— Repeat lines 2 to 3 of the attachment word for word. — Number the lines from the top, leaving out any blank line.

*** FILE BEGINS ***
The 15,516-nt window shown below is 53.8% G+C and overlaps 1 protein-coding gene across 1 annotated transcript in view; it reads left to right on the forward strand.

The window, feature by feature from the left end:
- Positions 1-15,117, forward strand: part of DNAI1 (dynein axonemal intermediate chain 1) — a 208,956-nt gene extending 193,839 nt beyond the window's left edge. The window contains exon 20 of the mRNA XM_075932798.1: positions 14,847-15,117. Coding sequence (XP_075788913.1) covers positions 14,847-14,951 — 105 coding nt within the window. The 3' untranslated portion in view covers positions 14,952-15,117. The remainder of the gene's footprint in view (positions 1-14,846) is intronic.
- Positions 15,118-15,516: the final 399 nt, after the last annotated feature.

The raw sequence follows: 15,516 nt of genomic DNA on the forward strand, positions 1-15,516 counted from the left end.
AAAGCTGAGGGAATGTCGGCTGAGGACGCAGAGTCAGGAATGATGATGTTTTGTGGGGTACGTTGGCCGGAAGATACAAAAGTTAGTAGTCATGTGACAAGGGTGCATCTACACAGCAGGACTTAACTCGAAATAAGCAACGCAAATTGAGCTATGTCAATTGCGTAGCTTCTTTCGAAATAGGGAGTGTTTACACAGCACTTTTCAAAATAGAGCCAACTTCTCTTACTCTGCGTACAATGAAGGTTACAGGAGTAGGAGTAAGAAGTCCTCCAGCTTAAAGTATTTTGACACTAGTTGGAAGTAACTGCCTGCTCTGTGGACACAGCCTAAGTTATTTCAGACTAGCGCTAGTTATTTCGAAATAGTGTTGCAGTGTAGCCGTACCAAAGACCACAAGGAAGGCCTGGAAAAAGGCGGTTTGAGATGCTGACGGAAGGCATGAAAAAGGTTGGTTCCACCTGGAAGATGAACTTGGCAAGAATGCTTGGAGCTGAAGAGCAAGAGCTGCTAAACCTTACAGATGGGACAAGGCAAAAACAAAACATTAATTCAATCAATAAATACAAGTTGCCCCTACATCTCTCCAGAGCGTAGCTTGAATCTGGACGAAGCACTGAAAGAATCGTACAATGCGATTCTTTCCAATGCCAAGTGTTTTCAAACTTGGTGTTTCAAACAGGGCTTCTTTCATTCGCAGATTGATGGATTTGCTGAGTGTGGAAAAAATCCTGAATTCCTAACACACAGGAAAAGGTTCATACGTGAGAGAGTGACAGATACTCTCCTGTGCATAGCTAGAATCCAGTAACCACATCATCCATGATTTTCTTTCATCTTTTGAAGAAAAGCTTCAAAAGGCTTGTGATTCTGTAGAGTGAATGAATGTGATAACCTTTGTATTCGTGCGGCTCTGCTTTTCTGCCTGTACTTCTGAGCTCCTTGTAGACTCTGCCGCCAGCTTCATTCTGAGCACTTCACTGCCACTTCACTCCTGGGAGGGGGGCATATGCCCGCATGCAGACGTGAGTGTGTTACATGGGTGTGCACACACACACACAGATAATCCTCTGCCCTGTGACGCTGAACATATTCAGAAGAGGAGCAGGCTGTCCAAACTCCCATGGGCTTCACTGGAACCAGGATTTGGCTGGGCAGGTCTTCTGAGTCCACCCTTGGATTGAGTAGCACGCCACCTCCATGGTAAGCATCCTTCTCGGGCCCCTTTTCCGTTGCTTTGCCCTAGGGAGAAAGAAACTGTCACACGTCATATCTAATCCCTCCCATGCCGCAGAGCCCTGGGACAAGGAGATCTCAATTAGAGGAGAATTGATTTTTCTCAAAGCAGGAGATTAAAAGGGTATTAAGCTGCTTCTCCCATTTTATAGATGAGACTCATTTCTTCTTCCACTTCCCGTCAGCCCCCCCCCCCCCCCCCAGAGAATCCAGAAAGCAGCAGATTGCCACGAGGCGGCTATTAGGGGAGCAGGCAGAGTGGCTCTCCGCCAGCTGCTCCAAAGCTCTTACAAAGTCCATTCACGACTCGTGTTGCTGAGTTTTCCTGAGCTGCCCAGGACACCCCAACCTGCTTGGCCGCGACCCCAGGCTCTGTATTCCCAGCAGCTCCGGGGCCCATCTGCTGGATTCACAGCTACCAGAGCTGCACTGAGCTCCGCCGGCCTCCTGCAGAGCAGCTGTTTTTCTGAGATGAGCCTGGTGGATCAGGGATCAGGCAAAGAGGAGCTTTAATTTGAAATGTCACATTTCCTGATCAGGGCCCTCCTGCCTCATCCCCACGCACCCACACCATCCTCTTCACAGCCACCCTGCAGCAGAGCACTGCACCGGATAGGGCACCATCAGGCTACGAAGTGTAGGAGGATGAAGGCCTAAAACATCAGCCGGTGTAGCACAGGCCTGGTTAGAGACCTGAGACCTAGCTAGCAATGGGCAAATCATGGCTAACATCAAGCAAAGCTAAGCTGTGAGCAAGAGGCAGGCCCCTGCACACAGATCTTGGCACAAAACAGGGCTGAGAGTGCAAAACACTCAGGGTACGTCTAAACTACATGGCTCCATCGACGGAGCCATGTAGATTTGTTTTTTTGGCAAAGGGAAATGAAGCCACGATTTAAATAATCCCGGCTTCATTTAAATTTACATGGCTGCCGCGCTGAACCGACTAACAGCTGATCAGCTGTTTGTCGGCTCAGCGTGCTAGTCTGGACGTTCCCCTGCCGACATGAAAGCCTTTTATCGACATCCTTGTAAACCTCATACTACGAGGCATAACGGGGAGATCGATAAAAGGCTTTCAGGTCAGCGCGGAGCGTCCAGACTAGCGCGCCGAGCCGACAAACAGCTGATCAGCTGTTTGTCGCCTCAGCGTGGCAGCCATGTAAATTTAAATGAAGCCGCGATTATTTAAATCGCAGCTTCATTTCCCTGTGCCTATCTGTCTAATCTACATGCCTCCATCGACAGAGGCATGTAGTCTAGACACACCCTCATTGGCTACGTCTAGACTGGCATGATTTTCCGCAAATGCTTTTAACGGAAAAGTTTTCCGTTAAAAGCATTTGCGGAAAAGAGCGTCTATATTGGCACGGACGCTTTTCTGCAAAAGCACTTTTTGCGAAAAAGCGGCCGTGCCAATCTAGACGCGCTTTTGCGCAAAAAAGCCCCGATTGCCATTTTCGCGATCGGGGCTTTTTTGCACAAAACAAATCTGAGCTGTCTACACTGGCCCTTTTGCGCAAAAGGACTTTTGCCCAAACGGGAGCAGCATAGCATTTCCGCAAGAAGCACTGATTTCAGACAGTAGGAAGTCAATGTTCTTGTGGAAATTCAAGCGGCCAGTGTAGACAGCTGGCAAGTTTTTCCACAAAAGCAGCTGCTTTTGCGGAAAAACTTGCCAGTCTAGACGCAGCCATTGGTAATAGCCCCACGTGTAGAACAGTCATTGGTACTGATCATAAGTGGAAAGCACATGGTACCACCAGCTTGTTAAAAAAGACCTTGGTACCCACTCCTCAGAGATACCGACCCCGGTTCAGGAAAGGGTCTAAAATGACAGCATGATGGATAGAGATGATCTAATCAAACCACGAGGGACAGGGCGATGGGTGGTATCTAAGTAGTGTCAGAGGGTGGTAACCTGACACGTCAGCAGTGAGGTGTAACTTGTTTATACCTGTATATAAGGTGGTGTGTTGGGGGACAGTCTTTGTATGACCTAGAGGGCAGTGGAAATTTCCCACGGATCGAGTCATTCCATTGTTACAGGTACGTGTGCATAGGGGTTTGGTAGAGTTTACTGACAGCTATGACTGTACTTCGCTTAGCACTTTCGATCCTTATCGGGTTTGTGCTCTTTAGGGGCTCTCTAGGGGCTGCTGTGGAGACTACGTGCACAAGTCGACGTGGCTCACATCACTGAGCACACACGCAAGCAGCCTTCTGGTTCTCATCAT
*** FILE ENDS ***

The window, feature by feature from the left end:
- Positions 1-15,117, forward strand: part of DNAI1 (dynein axonemal intermediate chain 1) — a 208,956-nt gene extending 193,839 nt beyond the window's left edge. The window contains exon 20 of the mRNA XM_075932798.1: positions 14,847-15,117. Coding sequence (XP_075788913.1) covers positions 14,847-14,951 — 105 coding nt within the window. The 3' untranslated portion in view covers positions 14,952-15,117. The remainder of the gene's footprint in view (positions 1-14,846) is intronic.